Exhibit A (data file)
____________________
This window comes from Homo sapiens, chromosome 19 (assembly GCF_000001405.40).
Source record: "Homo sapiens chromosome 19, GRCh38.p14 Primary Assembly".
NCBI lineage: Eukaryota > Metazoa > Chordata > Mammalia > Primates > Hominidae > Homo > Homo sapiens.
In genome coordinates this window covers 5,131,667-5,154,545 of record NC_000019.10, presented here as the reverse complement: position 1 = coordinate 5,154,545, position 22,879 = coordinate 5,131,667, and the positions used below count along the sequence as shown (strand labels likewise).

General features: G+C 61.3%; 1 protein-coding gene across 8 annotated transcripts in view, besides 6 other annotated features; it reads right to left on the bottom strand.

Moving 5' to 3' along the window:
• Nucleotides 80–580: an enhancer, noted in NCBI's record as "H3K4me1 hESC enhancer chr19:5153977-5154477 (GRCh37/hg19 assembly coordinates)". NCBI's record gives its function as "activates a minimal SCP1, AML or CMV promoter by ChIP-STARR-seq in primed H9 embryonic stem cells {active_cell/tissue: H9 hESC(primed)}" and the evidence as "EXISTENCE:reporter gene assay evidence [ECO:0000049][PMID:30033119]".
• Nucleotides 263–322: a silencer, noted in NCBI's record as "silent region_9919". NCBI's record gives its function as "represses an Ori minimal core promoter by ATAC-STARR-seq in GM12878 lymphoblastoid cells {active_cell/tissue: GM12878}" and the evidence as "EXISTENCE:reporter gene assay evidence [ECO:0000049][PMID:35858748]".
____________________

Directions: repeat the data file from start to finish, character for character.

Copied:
This window comes from Homo sapiens, chromosome 19 (assembly GCF_000001405.40).
Source record: "Homo sapiens chromosome 19, GRCh38.p14 Primary Assembly".
NCBI lineage: Eukaryota > Metazoa > Chordata > Mammalia > Primates > Hominidae > Homo > Homo sapiens.
In genome coordinates this window covers 5,131,667-5,154,545 of record NC_000019.10, presented here as the reverse complement: position 1 = coordinate 5,154,545, position 22,879 = coordinate 5,131,667, and the positions used below count along the sequence as shown (strand labels likewise).

General features: G+C 61.3%; 1 protein-coding gene across 8 annotated transcripts in view, besides 6 other annotated features; it reads right to left on the bottom strand.

Moving 5' to 3' along the window:
• Nucleotides 80–580: an enhancer, noted in NCBI's record as "H3K4me1 hESC enhancer chr19:5153977-5154477 (GRCh37/hg19 assembly coordinates)". NCBI's record gives its function as "activates a minimal SCP1, AML or CMV promoter by ChIP-STARR-seq in primed H9 embryonic stem cells {active_cell/tissue: H9 hESC(primed)}" and the evidence as "EXISTENCE:reporter gene assay evidence [ECO:0000049][PMID:30033119]".
• Nucleotides 263–322: a silencer, noted in NCBI's record as "silent region_9919". NCBI's record gives its function as "represses an Ori minimal core promoter by ATAC-STARR-seq in GM12878 lymphoblastoid cells {active_cell/tissue: GM12878}" and the evidence as "EXISTENCE:reporter gene assay evidence [ECO:0000049][PMID:35858748]".